Yours truly,

“Now, Lovell, what do you think of that? And sure enough, this afternoon, while we were out, the child and nurse appeared, and are in the house at this present moment. Don’t you think it a hard case for such a confirmed bachelor as I am?”

“I do indeed,” was the hearty reply. “But I think you will find a way out of it, Ned. Take a wife unto yourself, and she will relieve you of all responsibility.”

There was a general laugh at this, but in the midst of it the door slowly opened, and the subject of all this discussion appeared on the threshold, a fragile little figure, with long, golden-brown hair, and a pair of dark brown eyes that looked calmly and searchingly in front of her. Clad in white, with her dimpled hands crossed in front of her, she stood there for a moment in silence, then spoke.

“Where is my Uncle Edward?”

“Here,” replied Sir Edward, as he looked helplessly round, first at his friends and then at his small niece.

The child stepped up to him with perfect composure, and held out her little hand, which her uncle took, undergoing all the while a severe scrutiny from the pair of dark eyes fixed upon him. There was dead silence in the room. Sir Edward’s companions were delighting in the scene, and his great discomfiture only heightened their enjoyment.

“Well,” he said at length, rather feebly, “I think you know the look of me now, don’t you? Where is your nurse? Ought you not to be in your bed? This is not the place for little girls, you know.”

“I was thinking you would kiss me,” and the child’s lips began to quiver, while a pink flush rose to her cheeks, and she glanced wistfully round, in the hope of seeing some sympathetic face near her.

But Sir Edward could not bring himself to do this. Laying his hand on the curly head raised to his, he patted it as he might his dog, and said, “There, there! Now you have introduced yourself to me, you can run away. What is your name? Millicent, isn’t it?”

“Milly is my name. And are all these gentlemen my uncles too?”

The tone of doubtful inquiry was too much for the little company, and Milly’s question was answered by a shout of laughter.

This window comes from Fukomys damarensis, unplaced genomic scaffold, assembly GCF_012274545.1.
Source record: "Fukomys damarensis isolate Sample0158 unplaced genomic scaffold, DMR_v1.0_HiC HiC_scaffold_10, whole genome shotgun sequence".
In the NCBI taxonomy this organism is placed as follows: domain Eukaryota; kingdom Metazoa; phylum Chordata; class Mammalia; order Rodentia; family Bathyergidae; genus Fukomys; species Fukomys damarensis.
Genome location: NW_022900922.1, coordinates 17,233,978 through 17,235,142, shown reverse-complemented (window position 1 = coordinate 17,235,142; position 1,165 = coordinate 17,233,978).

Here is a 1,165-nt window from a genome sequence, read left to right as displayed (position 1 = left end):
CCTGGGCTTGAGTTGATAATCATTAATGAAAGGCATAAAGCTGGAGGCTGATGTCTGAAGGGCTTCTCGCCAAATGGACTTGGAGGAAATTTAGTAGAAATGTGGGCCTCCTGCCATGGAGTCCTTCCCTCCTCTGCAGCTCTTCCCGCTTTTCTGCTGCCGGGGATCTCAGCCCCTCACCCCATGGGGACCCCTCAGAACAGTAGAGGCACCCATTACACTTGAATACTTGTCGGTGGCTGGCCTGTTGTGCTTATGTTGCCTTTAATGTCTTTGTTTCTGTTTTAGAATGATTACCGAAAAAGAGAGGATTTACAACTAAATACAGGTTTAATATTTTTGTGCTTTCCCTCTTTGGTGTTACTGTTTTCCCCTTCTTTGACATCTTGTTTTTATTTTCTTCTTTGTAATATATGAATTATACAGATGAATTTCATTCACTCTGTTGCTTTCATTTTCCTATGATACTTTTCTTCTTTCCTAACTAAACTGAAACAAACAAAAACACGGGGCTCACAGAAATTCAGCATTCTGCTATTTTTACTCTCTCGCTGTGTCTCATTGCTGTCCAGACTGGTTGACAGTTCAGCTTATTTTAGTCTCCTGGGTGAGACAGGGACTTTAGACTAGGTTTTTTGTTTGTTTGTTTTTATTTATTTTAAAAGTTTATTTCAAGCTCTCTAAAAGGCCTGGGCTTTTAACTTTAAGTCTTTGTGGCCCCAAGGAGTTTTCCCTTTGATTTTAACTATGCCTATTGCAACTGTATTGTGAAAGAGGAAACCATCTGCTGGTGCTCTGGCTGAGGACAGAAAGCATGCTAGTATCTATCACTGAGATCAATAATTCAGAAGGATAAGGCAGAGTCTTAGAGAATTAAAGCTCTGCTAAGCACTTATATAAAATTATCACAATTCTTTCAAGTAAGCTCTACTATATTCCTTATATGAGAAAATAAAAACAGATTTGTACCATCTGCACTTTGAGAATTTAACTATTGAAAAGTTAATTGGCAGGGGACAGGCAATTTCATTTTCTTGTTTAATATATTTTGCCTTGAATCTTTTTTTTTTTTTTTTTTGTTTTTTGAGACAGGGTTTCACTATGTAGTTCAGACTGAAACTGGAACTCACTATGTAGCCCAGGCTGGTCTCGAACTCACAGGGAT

Again the child’s face flushed, and then a grey-haired man stepped forward.

“Come, Wentworth, this is a severe ordeal for such a mite. I have grandchildren of my own, so am not so scared as you. Now, little one, is that better?”

And in an instant the child was lifted by him and placed upon his knee as he took a seat by the fire.

Milly heaved a short sigh.

“I like this,” she said, looking up at him confidingly. “Does Uncle Edward really want me to go to bed? Nurse said it wasn’t time yet. Nurse wanted her supper, so she sent me in here while she had it.”

“The reign of the nurse has begun,” said Sir Edward. “Well, it may be a very fine joke to all you fellows, but if I don’t make my authority felt at once, it will be all up with me. Lovell, be so good as to ring that bell.”

Sir Edward’s voice was irate when his old butler appeared.

“Ford, take this child to her nurse, and tell her that she is never to appear in my presence again unless sent for. Now, Millicent, go at once.”

The child slid down from her seat, but though evidently puzzled at the quick, sharp words, she seemed to have no fear, for, going up to her uncle, she slipped her little hand into his.

“Are you angry, uncle? What does ‘presence’ mean? Will you say, ‘Good-night; God bless you,’ to me?”

With the baby fingers clinging to his, what could Sir Edward say?

“Good night; good night, child! Now go.”

“Say, ‘God bless you!’ ” persisted the little one, and it was not till her uncle muttered the desired words that she relinquished her hold and followed the butler sedately out of the room.